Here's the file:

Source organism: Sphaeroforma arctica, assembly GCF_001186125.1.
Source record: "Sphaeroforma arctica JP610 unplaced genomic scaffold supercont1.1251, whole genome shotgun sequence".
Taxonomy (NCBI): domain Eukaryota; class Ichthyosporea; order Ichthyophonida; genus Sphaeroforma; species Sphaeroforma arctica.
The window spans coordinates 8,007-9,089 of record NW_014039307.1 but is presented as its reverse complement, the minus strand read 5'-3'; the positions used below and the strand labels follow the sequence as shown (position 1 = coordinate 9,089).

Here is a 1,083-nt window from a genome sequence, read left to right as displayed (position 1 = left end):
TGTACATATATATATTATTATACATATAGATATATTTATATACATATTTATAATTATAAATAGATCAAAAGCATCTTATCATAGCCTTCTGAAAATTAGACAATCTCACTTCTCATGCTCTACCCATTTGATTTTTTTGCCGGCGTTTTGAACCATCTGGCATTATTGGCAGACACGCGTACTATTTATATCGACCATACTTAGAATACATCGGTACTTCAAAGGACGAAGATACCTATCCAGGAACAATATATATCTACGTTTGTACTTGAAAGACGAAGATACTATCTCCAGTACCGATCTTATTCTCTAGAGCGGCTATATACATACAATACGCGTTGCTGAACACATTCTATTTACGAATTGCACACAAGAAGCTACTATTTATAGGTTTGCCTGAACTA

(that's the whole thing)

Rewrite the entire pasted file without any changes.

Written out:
Source organism: Sphaeroforma arctica, assembly GCF_001186125.1.
Source record: "Sphaeroforma arctica JP610 unplaced genomic scaffold supercont1.1251, whole genome shotgun sequence".
Taxonomy (NCBI): domain Eukaryota; class Ichthyosporea; order Ichthyophonida; genus Sphaeroforma; species Sphaeroforma arctica.
The window spans coordinates 8,007-9,089 of record NW_014039307.1 but is presented as its reverse complement, the minus strand read 5'-3'; the positions used below and the strand labels follow the sequence as shown (position 1 = coordinate 9,089).

Here is a 1,083-nt window from a genome sequence, read left to right as displayed (position 1 = left end):
TGTACATATATATATTATTATACATATAGATATATTTATATACATATTTATAATTATAAATAGATCAAAAGCATCTTATCATAGCCTTCTGAAAATTAGACAATCTCACTTCTCATGCTCTACCCATTTGATTTTTTTGCCGGCGTTTTGAACCATCTGGCATTATTGGCAGACACGCGTACTATTTATATCGACCATACTTAGAATACATCGGTACTTCAAAGGACGAAGATACCTATCCAGGAACAATATATATCTACGTTTGTACTTGAAAGACGAAGATACTATCTCCAGTACCGATCTTATTCTCTAGAGCGGCTATATACATACAATACGCGTTGCTGAACACATTCTATTTACGAATTGCACACAAGAAGCTACTATTTATAGGTTTGCCTGAACTA